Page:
This piece was first published in the Hill Times on February 13, 2017.
Whistleblower protection advocates across Canada were celebrating last week when the news broke that Hon. Scott Brison, President of Treasury Board, had suddenly asked the Government Operations Committee (OGGO) to conduct a review of the federal whistleblower protection law (the PSDPA). This review, which by law should have taken place 5 years ago, has been steadfastly blocked by Treasury Board since 2012. Why the sudden change of heart? No-one knows.
The big question now is whether members of OGGO can find the time, determination and resources to do justice to this very important task, handed to them at very short notice.
Hearings began on Tuesday, and on Thursday morning three civil society witnesses were called – Allan Cutler, David Yazbeck and myself. We presented damning testimony regarding the dysfunctional nature of both the law and the Integrity Commissioner’s office. We pleaded with the committee to call a wide range of follow-up witnesses – outside experts rather than those running the system – in order to obtain a proper understanding of how badly broken the current system is. And we offered detailed suggestions on how to fix it.… Read the rest
Posted by DavidH on February 20, 2017
Ian Bron and Allan Cutler
Last week, the government announced that Stephen Harper had appointed a new Integrity Commissioner, Joe Friday, who has been with the office since 2008 and was the last Commissioner’s Deputy. This was not a surprise to us, but it is a disappointment. It is also a slap in the face of conscientious public servants looking for a safe place to report misconduct. They, as well as the Canadian public have a right to expect an aggressive, thorough, and competent Office of the Public Sector Integrity Commissioner (OPSIC).
Friday served under both previous Commissioners, Christiane Ouimet and Mario Dion. Ouimet’s tenure was an unmitigated disaster. Just three and a half years into her tenure, she resigned in the face of a damning report from the Office of the Auditor General (OAG) that concluded she had been engaging in the very kinds of acts she was supposed to be preventing – harassment and reprisals against staff believed to be speaking out about abuse and mismanagement in her office. She left with her pension intact and a $500,000 lump sum. When called before Committee in 2010, Friday denied seeing anything wrong: “Madame Ouimet was carrying that out in her role as commissioner, which would be appropriate.… Read the rest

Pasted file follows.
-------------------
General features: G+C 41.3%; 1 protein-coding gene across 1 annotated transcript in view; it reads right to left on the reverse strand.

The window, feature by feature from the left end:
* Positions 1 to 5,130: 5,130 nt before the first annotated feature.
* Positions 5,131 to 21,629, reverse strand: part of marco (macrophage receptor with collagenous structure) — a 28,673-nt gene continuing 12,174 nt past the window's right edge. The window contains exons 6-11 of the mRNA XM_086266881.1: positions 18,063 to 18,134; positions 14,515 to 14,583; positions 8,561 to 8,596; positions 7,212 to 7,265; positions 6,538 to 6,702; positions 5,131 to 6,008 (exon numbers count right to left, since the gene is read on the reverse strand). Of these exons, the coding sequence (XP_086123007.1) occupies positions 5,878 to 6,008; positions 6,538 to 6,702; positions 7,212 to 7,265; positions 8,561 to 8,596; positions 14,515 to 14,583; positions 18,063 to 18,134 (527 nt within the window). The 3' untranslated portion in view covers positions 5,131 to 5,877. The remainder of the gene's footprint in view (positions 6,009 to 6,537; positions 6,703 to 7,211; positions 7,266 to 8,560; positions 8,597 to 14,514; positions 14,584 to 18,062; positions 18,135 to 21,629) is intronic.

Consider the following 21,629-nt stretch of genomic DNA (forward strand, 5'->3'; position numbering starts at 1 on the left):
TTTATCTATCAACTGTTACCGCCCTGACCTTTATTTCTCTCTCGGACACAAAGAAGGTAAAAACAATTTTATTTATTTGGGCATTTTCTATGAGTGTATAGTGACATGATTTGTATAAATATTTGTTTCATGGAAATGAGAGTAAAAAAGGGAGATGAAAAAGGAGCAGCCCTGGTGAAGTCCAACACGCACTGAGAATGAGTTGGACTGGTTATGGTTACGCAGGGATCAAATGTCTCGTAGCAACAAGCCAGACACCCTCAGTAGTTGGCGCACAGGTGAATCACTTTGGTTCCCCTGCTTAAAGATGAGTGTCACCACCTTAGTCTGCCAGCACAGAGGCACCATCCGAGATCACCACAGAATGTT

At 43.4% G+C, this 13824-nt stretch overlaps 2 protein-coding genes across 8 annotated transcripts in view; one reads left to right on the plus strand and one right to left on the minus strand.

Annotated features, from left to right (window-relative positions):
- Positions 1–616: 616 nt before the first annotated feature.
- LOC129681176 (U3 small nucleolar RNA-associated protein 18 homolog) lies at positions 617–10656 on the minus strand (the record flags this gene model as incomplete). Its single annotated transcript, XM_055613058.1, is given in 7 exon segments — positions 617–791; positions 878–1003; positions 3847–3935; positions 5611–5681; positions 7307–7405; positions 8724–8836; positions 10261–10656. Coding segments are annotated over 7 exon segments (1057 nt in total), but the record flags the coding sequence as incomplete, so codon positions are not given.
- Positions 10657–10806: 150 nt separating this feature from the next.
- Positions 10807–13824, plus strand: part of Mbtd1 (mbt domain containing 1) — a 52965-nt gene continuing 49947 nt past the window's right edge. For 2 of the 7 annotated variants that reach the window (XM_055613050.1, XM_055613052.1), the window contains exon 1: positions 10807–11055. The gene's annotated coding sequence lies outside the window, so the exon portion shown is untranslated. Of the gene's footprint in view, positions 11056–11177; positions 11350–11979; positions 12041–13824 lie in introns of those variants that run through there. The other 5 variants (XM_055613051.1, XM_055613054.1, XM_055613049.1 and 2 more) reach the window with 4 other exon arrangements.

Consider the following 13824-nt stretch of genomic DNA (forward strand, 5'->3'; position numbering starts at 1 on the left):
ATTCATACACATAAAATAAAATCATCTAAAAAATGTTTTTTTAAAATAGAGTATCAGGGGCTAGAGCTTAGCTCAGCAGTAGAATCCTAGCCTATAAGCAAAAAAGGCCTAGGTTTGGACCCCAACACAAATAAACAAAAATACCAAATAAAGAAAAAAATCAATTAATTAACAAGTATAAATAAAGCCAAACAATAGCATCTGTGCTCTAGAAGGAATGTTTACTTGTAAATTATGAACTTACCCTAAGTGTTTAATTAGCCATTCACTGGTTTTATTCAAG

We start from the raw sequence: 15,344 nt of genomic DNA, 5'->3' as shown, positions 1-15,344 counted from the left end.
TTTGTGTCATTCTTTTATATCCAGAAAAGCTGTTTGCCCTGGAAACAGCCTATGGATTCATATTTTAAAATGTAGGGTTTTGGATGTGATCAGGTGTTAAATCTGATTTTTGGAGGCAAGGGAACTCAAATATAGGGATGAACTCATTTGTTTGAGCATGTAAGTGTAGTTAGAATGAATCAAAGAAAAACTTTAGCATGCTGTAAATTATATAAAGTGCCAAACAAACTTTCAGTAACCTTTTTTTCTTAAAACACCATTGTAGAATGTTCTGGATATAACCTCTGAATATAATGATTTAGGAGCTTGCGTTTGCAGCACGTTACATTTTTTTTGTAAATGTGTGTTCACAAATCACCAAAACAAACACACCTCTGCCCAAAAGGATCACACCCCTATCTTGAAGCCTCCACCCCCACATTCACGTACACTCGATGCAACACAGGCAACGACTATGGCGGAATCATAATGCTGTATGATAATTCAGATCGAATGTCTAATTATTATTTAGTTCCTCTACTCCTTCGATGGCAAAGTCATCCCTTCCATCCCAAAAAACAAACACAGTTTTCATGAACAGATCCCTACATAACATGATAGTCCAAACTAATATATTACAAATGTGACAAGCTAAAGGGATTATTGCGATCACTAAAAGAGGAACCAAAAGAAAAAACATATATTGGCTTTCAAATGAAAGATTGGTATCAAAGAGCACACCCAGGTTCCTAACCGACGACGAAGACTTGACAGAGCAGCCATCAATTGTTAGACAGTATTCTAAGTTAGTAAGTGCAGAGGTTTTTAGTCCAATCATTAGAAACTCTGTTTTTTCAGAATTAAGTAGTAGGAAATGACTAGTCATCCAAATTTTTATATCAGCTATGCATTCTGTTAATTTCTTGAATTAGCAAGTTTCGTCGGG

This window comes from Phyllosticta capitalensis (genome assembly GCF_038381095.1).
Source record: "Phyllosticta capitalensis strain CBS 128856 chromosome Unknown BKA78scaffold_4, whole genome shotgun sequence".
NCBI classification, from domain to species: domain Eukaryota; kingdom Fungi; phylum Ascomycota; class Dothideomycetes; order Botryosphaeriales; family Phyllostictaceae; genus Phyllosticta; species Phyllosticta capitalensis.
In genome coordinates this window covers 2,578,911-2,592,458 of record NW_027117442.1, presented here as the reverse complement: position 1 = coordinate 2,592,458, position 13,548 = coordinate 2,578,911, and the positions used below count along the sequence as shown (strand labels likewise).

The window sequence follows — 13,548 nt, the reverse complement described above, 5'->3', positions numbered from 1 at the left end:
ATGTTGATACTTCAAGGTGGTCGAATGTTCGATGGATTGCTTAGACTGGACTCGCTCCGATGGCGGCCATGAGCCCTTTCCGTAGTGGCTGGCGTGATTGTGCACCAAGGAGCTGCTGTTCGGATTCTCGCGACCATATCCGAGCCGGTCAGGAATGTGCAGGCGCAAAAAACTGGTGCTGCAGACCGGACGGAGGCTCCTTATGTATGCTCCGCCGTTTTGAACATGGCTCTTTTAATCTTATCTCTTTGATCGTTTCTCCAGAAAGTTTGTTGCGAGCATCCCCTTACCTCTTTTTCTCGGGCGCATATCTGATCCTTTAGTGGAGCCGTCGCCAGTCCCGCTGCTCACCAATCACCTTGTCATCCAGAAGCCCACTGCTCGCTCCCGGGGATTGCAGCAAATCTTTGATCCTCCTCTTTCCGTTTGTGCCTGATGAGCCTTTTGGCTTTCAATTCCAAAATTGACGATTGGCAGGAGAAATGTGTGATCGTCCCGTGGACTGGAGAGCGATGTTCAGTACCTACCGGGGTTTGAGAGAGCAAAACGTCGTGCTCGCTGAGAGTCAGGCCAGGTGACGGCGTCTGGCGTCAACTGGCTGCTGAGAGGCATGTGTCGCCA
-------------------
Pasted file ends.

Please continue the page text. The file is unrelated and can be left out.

Posted by Ian Bron on April 6, 2015
“Feds rooting out wrongdoing in the public sector”
That’s what the headline reads in several newspapers. The basis of this claim is a report by the Office of the Public Sector Integrity Commissioner, where Mario Dion is the Commissioner. In it, he claims that the office is receiving more complaints of wrongdoing.
How journalists leap from “more complaints” to “rooting out wrongdoing” is beyond us, particularly as most complaints received still aren’t being investigated and only one instance of wrongdoing has been found. To make matters worse, that solitary case included no sanctions for the wrongdoer (who had left the public service) or the people who were supposed to be supervising her. She wasn’t even named. Parading this sole case as a triumph is, frankly, laughable. Furthermore, expecting public servants to be impressed insults their intelligence. They won’t be fooled, nor surprised: such propaganda-like overstatements are commonplace in the bureaucracy.
While Dion is a huge improvement over his predecessor, the disgraced Christiane Ouimet, it is our opinion that he is still the wrong man for the job. He showed a lack of integrity in accepting the post – which he had promised not to seek, and then denied making the promise.… Read the rest
Posted by Ian Bron on June 25, 2012